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Following several years of exile in France due to the Civil War, Miró returned to Spain in 1940, this time fleeing from the world war. His return to his native region of Mont-roig resulted in a period of revision, and he once again experienced doubts regarding conventional easel painting. Miró was ever more convinced that artistic creation should have a public function and should “reach the spirit of men” in his own words, for which easel painting was not the most effective medium. This interest led the artist to investigate sculpture and ceramics. The latter medium, to which he was introduced by his friend the ceramicist Josep Llorens Artigas, would be particularly important for Miró as it implied a reinvention of ancient techniques linked to a mastery of earth and fire. At the same time his collaboration with Llorens Artigas’ team satisfied Miró’s desire for a return to a mythical, pre-historical period in which artistic creation was supposedly anonymous and collective.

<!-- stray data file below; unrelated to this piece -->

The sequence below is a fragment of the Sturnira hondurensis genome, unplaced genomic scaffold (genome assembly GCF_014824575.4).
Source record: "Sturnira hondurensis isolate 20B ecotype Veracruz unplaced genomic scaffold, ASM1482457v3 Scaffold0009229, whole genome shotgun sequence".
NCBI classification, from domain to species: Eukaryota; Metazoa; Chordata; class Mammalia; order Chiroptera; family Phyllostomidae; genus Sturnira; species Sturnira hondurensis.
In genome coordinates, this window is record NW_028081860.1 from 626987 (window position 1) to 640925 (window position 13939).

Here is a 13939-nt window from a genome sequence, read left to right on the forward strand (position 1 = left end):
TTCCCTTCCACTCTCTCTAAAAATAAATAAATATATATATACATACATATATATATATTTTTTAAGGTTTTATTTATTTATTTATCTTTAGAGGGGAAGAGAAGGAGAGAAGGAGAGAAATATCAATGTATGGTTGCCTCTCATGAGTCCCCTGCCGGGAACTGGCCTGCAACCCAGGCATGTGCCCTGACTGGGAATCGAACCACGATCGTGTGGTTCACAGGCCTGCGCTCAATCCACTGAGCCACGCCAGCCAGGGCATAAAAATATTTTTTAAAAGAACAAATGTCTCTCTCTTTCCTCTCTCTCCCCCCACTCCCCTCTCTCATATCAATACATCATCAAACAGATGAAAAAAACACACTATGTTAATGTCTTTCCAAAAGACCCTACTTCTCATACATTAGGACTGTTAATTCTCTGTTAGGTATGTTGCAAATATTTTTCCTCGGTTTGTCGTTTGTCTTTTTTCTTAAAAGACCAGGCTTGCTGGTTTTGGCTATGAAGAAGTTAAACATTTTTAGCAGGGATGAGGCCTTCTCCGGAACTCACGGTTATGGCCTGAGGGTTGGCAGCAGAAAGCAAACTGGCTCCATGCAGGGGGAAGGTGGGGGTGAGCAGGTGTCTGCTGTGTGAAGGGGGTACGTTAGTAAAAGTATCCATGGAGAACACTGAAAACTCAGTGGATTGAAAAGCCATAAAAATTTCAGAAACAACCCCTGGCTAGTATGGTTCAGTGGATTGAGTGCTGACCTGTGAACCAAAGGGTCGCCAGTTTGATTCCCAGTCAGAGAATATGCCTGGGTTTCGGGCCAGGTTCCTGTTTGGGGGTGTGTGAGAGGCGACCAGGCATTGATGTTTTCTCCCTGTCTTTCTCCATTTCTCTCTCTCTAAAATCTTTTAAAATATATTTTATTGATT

Double Figure

Joan Miró
Woman, 1946
Bone, grindstone, iron and oil on potter’s clay
54 x 23 x 19 cm
Fundació Joan Miró, Barcelona
Joan Miró
Figure, Bird, Stars, February 1942
(Personnage, oiseau, étoiles)
Pastel, watercolour and black chalk on paper. 63 x 46.5 cm
Private collection
Joan Miró–Josep Llorens Artigas
Double Figure, 1956
(Personnage double)
Earthenware. 44 x 43 x 24 cm
Private collection